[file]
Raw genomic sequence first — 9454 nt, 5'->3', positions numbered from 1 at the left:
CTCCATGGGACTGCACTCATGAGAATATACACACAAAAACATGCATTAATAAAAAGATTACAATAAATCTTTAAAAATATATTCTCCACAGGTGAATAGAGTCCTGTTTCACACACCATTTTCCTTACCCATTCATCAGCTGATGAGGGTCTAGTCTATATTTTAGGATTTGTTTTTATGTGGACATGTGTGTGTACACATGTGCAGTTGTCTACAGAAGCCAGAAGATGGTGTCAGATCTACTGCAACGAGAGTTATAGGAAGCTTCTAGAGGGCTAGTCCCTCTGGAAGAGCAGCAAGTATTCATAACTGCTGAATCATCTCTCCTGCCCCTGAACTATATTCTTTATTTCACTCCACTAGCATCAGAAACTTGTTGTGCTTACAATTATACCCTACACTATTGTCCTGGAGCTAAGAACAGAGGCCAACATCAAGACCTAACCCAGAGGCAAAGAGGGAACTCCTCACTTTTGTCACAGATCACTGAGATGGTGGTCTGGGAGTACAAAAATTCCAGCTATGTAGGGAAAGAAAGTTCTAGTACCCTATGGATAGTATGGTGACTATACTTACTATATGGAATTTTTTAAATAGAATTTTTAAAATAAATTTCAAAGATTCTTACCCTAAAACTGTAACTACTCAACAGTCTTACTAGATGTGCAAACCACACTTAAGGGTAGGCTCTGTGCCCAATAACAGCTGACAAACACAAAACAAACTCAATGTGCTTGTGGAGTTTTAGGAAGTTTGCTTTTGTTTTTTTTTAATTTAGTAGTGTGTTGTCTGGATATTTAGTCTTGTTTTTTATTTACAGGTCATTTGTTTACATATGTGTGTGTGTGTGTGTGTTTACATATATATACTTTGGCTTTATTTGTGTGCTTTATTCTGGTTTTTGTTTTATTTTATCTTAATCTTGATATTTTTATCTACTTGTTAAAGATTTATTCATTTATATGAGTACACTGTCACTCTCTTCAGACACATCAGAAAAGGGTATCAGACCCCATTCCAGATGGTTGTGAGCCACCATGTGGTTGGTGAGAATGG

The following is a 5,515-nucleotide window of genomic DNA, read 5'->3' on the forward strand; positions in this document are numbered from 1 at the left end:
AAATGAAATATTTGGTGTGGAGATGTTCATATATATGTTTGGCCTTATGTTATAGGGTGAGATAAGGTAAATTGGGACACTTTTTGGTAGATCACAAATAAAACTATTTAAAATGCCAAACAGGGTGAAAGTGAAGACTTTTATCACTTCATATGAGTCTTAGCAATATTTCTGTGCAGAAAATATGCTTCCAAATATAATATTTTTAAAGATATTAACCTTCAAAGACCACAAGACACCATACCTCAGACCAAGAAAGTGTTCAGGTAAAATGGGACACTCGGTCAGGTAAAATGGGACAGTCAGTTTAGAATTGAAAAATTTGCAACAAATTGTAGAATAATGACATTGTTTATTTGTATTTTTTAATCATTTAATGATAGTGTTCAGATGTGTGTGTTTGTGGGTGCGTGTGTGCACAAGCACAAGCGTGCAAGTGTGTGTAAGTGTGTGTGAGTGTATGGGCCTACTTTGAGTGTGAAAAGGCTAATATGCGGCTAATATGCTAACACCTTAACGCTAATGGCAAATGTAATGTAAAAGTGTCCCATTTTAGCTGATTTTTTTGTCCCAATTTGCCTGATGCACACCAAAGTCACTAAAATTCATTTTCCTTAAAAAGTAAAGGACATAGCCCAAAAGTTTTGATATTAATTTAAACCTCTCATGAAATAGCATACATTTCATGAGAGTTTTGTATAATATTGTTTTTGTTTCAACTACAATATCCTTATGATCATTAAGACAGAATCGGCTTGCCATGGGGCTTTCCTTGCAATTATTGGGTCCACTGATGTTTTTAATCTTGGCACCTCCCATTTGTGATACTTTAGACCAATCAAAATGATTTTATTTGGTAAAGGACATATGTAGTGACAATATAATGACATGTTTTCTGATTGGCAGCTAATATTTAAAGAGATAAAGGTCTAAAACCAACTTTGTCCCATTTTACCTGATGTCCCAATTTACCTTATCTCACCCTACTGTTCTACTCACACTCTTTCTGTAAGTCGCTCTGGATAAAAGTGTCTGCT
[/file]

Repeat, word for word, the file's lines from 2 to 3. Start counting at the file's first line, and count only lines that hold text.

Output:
CTCCATGGGACTGCACTCATGAGAATATACACACAAAAACATGCATTAATAAAAAGATTACAATAAATCTTTAAAAATATATTCTCCACAGGTGAATAGAGTCCTGTTTCACACACCATTTTCCTTACCCATTCATCAGCTGATGAGGGTCTAGTCTATATTTTAGGATTTGTTTTTATGTGGACATGTGTGTGTACACATGTGCAGTTGTCTACAGAAGCCAGAAGATGGTGTCAGATCTACTGCAACGAGAGTTATAGGAAGCTTCTAGAGGGCTAGTCCCTCTGGAAGAGCAGCAAGTATTCATAACTGCTGAATCATCTCTCCTGCCCCTGAACTATATTCTTTATTTCACTCCACTAGCATCAGAAACTTGTTGTGCTTACAATTATACCCTACACTATTGTCCTGGAGCTAAGAACAGAGGCCAACATCAAGACCTAACCCAGAGGCAAAGAGGGAACTCCTCACTTTTGTCACAGATCACTGAGATGGTGGTCTGGGAGTACAAAAATTCCAGCTATGTAGGGAAAGAAAGTTCTAGTACCCTATGGATAGTATGGTGACTATACTTACTATATGGAATTTTTTAAATAGAATTTTTAAAATAAATTTCAAAGATTCTTACCCTAAAACTGTAACTACTCAACAGTCTTACTAGATGTGCAAACCACACTTAAGGGTAGGCTCTGTGCCCAATAACAGCTGACAAACACAAAACAAACTCAATGTGCTTGTGGAGTTTTAGGAAGTTTGCTTTTGTTTTTTTTTAATTTAGTAGTGTGTTGTCTGGATATTTAGTCTTGTTTTTTATTTACAGGTCATTTGTTTACATATGTGTGTGTGTGTGTGTGTTTACATATATATACTTTGGCTTTATTTGTGTGCTTTATTCTGGTTTTTGTTTTATTTTATCTTAATCTTGATATTTTTATCTACTTGTTAAAGATTTATTCATTTATATGAGTACACTGTCACTCTCTTCAGACACATCAGAAAAGGGTATCAGACCCCATTCCAGATGGTTGTGAGCCACCATGTGGTTGGTGAGAATGG

The following is a 5,515-nucleotide window of genomic DNA, read 5'->3' on the forward strand; positions in this document are numbered from 1 at the left end: